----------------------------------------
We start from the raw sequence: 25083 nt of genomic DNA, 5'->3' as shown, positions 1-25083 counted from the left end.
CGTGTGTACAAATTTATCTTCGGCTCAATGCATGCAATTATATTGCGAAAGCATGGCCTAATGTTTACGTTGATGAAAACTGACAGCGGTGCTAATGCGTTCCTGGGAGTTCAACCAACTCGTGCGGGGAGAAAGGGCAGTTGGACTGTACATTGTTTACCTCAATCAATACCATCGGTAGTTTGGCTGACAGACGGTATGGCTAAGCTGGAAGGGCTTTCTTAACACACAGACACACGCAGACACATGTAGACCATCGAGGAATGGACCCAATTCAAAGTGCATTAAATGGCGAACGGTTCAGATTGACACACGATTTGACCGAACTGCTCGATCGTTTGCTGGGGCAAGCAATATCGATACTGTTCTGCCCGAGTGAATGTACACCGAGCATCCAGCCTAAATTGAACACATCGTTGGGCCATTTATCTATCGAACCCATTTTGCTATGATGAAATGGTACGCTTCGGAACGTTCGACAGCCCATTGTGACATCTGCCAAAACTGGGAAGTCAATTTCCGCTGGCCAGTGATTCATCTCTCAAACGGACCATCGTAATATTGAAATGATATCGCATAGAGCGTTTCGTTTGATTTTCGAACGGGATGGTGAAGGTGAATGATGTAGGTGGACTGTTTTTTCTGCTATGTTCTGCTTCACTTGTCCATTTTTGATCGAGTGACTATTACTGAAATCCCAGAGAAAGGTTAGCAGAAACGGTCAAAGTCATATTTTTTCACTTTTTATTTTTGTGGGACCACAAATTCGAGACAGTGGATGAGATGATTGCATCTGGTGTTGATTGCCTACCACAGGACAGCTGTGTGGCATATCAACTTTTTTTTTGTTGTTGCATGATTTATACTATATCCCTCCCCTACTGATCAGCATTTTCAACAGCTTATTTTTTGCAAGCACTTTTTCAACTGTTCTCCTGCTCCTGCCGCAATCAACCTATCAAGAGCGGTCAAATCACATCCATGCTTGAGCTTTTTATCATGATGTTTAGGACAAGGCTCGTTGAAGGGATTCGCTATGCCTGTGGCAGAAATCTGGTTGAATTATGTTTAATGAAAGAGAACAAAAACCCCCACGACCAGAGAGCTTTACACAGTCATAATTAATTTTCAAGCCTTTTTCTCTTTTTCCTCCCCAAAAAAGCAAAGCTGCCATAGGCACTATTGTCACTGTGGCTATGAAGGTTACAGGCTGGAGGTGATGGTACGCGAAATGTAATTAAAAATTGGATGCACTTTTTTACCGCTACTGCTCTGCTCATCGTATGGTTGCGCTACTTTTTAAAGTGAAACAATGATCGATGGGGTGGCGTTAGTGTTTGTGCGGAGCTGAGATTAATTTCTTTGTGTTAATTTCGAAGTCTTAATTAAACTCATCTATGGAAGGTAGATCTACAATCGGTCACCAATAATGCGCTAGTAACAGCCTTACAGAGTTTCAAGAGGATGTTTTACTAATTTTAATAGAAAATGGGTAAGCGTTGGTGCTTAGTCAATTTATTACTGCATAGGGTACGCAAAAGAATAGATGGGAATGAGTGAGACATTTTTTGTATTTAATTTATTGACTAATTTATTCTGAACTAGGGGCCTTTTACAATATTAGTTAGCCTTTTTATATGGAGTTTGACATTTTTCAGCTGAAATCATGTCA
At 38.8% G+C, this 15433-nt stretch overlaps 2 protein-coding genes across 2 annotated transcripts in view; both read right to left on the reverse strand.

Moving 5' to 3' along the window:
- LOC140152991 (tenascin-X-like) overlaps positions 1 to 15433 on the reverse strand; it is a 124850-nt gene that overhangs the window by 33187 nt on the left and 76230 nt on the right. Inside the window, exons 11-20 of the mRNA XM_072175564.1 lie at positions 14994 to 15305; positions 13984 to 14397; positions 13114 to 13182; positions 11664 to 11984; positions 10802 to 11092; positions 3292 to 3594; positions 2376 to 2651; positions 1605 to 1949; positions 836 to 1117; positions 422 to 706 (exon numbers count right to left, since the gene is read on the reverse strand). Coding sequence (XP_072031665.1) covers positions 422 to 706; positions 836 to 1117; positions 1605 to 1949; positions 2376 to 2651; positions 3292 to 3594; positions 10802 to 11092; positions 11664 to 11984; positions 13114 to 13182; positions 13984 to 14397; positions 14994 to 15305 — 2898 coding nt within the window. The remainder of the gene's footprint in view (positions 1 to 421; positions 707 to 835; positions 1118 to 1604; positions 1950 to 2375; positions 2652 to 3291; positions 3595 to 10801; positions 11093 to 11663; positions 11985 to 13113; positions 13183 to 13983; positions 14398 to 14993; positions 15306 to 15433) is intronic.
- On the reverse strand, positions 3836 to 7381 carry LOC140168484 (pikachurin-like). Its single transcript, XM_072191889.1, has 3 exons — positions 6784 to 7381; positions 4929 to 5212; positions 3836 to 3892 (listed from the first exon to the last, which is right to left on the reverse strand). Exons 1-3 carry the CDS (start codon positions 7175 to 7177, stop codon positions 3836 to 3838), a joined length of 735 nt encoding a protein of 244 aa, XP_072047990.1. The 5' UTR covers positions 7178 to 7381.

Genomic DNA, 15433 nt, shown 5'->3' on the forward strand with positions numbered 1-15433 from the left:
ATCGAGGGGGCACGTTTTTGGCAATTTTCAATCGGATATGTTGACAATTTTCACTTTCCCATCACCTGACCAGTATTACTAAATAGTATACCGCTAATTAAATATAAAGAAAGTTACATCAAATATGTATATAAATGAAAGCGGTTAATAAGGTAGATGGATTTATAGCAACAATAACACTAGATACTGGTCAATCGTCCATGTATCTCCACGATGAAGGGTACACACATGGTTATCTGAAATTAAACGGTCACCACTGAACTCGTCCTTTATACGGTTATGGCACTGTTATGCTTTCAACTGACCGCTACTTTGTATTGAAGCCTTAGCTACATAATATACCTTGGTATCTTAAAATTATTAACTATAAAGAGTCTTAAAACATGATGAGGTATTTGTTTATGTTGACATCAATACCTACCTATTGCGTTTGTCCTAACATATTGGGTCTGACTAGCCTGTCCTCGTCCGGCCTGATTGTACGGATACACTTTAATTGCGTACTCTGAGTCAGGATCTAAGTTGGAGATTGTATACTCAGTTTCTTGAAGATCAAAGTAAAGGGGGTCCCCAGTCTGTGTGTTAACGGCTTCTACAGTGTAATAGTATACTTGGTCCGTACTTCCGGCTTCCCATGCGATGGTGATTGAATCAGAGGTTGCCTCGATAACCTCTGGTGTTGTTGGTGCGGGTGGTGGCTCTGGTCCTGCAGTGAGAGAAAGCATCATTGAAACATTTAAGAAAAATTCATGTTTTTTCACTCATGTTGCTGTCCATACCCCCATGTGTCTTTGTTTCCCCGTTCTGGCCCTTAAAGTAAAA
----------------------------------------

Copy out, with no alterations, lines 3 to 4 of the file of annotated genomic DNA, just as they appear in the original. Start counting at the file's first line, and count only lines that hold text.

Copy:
At 38.8% G+C, this 15433-nt stretch overlaps 2 protein-coding genes across 2 annotated transcripts in view; both read right to left on the reverse strand.

Moving 5' to 3' along the window: